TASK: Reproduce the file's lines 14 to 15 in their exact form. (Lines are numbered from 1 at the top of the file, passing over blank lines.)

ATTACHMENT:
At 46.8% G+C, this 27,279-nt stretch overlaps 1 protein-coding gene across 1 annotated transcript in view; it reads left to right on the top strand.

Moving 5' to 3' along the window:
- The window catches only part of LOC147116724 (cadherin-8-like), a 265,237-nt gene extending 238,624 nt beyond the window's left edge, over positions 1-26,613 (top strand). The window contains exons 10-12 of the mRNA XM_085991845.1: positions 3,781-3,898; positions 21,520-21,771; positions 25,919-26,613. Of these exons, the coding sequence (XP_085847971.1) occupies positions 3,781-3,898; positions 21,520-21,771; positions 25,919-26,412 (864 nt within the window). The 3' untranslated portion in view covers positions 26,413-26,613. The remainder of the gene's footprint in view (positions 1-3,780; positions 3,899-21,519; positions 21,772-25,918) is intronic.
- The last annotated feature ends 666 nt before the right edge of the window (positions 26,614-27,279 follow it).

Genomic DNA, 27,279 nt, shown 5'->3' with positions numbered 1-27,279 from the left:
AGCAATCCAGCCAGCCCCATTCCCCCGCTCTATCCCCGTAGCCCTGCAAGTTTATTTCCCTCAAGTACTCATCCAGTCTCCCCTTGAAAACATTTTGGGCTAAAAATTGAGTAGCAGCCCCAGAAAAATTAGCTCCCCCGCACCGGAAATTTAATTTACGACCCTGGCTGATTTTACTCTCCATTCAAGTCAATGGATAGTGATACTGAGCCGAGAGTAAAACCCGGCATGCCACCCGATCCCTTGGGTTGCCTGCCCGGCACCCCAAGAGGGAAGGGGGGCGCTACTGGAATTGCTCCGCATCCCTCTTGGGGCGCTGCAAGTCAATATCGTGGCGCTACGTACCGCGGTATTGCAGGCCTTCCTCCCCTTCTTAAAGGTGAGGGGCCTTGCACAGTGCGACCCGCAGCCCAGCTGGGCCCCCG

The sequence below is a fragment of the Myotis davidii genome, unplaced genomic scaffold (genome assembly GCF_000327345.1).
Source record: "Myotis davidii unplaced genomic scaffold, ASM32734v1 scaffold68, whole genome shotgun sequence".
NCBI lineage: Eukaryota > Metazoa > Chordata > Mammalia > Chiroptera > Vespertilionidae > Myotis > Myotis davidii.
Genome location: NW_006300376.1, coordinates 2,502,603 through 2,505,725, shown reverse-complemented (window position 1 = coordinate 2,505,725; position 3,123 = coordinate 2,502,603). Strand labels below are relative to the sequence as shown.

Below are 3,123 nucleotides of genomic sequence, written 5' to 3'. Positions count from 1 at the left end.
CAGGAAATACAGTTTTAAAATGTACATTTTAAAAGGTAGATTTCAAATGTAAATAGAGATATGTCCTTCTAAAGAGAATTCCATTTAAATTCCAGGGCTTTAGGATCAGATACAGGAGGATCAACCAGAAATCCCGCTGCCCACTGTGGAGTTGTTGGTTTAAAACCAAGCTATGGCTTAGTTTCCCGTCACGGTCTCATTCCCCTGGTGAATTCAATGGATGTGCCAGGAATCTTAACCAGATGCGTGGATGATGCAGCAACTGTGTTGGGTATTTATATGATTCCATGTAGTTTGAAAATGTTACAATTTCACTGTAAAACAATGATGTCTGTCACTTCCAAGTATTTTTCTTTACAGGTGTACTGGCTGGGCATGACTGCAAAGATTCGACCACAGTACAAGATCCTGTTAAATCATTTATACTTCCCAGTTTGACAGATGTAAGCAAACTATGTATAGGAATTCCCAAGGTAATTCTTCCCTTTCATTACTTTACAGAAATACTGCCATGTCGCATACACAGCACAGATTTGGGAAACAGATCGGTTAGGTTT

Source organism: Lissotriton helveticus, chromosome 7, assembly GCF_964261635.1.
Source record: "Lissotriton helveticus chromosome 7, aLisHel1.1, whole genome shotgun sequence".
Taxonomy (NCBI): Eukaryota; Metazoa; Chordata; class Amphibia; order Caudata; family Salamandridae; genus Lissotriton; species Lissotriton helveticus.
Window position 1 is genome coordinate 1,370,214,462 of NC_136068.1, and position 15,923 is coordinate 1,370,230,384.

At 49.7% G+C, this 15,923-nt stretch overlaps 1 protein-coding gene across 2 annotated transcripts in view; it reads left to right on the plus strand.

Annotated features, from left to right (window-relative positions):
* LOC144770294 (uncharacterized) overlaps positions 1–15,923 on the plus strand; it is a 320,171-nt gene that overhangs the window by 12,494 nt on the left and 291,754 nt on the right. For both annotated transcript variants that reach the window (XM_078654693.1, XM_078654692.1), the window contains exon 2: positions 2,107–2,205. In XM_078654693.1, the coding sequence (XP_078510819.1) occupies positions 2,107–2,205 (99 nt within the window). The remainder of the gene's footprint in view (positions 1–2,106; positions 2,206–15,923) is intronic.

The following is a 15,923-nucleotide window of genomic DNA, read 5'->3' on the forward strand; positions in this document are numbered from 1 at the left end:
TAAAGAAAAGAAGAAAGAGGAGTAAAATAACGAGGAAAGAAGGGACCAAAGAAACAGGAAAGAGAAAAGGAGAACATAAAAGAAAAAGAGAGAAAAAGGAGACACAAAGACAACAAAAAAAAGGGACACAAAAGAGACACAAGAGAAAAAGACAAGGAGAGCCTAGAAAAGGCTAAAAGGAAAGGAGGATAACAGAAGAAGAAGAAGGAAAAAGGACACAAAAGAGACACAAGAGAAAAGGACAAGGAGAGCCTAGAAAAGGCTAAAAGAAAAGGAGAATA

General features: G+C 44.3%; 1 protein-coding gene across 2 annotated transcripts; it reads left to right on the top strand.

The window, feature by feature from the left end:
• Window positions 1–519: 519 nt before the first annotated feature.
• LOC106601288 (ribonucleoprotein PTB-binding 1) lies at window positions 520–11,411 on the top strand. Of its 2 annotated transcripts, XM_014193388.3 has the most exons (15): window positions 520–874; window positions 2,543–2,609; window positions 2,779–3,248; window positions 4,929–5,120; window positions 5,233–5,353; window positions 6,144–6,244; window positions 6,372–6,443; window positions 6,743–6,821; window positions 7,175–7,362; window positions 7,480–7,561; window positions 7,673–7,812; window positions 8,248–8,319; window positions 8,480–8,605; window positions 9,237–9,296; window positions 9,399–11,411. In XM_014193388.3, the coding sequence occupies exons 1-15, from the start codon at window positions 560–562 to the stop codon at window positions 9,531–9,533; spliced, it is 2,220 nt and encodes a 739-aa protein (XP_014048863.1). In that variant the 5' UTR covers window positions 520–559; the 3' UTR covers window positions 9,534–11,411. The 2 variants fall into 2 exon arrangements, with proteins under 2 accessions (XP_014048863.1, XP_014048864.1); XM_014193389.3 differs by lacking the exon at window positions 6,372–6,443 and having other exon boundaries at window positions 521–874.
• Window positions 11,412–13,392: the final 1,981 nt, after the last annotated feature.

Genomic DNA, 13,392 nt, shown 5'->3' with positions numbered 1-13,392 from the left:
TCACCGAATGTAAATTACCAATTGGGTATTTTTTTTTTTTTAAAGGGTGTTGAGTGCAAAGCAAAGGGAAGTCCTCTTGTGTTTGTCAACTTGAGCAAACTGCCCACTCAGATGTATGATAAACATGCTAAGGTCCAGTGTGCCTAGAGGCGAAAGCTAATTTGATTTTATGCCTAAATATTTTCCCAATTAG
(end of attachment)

Source record: "Lissotriton helveticus chromosome 7, aLisHel1.1, whole genome shotgun sequence".
Taxonomy (NCBI): Eukaryota; Metazoa; Chordata; class Amphibia; order Caudata; family Salamandridae; genus Lissotriton; species Lissotriton helveticus.